Executor of the Estate – An executor of an estate is an individual appointed to handle the affairs of the deceased person’s estate. He/she is responsible for making sure all assets in the will are accounted for, along with transferring these assets to the correct parties. We recommend that the executor of the estate is chosen carefully.

Power of Attorney – A power of attorney (POA) is a legal document giving a person (the agent) the power to act for another person (the principal). The agent can have broad legal authority or limited authority to make legal decisions about the principal’s property, finances, or medical care. A power of attorney is frequently used in the event of a principal’s illness or disability.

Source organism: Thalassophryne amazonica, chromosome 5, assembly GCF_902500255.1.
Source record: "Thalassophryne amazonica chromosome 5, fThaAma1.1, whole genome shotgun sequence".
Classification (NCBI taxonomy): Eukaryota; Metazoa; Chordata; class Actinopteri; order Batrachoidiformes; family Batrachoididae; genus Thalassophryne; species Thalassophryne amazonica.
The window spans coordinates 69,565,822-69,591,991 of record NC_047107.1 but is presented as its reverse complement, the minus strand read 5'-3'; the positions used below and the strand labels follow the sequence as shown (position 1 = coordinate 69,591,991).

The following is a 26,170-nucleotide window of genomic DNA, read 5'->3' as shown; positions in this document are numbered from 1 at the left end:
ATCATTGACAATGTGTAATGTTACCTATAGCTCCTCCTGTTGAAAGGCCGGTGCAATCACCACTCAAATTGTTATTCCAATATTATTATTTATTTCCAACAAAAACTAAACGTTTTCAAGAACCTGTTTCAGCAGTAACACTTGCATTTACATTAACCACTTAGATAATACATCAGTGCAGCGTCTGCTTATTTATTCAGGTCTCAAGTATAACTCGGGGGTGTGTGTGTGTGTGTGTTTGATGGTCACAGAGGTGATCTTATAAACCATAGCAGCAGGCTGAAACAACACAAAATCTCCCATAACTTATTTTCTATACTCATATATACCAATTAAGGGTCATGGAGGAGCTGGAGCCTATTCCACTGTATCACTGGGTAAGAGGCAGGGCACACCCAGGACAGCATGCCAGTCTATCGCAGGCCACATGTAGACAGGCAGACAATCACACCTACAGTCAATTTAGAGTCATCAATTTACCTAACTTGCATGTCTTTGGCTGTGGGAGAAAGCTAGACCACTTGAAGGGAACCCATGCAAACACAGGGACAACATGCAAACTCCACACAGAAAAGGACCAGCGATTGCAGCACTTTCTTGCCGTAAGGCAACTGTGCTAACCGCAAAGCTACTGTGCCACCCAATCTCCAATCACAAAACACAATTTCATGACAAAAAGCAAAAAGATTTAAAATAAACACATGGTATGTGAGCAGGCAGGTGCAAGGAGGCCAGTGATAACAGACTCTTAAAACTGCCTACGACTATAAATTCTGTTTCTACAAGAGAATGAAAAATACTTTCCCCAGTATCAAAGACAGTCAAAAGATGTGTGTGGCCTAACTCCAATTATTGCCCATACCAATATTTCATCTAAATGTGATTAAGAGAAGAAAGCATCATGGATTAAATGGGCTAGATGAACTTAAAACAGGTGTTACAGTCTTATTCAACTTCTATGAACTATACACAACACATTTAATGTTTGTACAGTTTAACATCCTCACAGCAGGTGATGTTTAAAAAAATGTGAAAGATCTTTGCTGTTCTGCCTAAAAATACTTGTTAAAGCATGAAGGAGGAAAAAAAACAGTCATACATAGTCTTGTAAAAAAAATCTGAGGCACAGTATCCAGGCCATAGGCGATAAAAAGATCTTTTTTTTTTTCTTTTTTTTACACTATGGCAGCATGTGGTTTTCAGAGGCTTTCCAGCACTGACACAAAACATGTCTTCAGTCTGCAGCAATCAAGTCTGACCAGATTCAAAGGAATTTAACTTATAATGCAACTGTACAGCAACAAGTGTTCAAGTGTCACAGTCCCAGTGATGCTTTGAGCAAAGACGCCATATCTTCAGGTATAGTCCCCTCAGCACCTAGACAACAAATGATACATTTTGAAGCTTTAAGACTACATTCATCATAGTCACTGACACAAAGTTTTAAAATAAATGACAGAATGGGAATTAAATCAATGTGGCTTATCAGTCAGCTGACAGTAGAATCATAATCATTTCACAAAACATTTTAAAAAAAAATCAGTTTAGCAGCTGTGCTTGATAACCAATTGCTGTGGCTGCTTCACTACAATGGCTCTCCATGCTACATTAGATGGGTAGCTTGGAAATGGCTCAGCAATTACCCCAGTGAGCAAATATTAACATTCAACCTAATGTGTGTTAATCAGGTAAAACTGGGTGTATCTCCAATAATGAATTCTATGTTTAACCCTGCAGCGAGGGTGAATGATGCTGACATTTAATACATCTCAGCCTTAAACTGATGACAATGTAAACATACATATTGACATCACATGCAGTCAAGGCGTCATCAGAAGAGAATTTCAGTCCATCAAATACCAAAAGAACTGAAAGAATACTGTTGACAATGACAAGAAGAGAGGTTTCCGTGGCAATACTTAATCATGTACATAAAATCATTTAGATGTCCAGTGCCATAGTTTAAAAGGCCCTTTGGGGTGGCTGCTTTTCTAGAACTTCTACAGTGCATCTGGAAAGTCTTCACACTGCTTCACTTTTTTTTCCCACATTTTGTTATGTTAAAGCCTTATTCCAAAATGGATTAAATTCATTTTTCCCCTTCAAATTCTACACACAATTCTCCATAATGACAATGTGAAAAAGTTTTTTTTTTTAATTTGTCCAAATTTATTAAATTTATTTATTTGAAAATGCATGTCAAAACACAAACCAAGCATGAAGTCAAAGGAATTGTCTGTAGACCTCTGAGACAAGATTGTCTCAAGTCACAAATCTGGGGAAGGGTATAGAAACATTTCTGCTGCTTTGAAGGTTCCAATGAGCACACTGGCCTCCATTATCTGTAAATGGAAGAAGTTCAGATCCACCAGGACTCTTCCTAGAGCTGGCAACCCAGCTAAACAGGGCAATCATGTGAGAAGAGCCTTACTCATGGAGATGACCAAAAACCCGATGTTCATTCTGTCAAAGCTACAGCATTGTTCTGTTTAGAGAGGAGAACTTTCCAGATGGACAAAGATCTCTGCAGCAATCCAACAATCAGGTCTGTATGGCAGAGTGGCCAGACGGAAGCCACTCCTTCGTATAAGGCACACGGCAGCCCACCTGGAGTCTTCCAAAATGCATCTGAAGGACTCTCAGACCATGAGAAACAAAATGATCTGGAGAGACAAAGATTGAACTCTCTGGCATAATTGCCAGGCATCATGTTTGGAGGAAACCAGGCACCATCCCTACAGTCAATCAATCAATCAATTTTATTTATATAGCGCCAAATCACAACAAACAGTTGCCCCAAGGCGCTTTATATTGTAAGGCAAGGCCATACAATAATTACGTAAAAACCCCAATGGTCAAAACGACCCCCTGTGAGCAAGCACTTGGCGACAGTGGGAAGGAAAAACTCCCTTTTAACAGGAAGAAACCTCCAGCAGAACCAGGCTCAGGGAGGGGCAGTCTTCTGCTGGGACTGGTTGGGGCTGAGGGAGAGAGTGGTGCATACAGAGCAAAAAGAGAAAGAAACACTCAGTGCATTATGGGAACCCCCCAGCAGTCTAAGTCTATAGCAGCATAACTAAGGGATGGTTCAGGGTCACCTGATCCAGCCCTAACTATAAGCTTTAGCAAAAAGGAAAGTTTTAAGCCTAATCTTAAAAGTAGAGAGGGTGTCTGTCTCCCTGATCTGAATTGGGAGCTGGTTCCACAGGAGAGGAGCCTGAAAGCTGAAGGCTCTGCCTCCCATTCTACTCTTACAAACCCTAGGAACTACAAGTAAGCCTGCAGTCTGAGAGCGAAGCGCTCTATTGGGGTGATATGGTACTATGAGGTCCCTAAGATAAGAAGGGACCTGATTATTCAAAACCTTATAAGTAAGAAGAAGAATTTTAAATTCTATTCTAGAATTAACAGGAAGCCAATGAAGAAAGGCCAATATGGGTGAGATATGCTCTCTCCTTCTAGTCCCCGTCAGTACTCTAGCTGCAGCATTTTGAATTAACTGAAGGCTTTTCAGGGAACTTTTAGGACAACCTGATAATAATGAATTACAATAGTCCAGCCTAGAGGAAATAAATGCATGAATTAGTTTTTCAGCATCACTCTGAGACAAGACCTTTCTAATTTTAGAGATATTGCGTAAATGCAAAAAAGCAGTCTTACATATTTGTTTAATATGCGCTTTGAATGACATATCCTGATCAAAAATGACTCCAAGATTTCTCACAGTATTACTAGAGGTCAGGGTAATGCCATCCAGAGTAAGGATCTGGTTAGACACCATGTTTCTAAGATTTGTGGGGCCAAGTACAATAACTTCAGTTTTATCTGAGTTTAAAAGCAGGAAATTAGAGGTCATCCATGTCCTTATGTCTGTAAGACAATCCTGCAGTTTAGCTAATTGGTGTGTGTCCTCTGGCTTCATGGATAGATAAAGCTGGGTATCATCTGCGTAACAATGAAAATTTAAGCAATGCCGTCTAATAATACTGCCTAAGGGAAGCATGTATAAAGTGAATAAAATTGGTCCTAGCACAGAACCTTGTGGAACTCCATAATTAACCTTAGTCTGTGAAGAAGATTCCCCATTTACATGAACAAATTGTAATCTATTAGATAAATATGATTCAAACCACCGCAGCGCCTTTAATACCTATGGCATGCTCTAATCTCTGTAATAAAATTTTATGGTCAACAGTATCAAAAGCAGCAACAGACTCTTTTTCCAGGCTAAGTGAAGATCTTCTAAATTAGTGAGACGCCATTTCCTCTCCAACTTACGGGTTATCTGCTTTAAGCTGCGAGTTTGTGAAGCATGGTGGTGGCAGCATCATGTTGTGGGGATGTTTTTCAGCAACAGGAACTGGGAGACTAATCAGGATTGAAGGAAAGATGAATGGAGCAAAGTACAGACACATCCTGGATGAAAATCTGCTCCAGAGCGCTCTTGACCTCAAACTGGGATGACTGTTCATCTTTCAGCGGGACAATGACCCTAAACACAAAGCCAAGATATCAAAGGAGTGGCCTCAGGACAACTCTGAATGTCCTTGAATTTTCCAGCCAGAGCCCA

Living Will – A living will is a legal document that states a person’s choices about end-of-life medical treatments. It lays out the procedures or medications one does, or does not, want to prolong life. A living will is only valid if its creator is unable to communicate.

Medical Power of Attorney – A medical power of attorney gives someone else (the agent) the ability to make health care decisions for another person (the principal). The agent only has the power to act on the principal’s behalf when the principal is incapacitated, whether from loss of consciousness or mental ability.

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Market Resiliency Overcomes Biases

By | 2020, Executive Message, Money Moxie, Newsletter | No Comments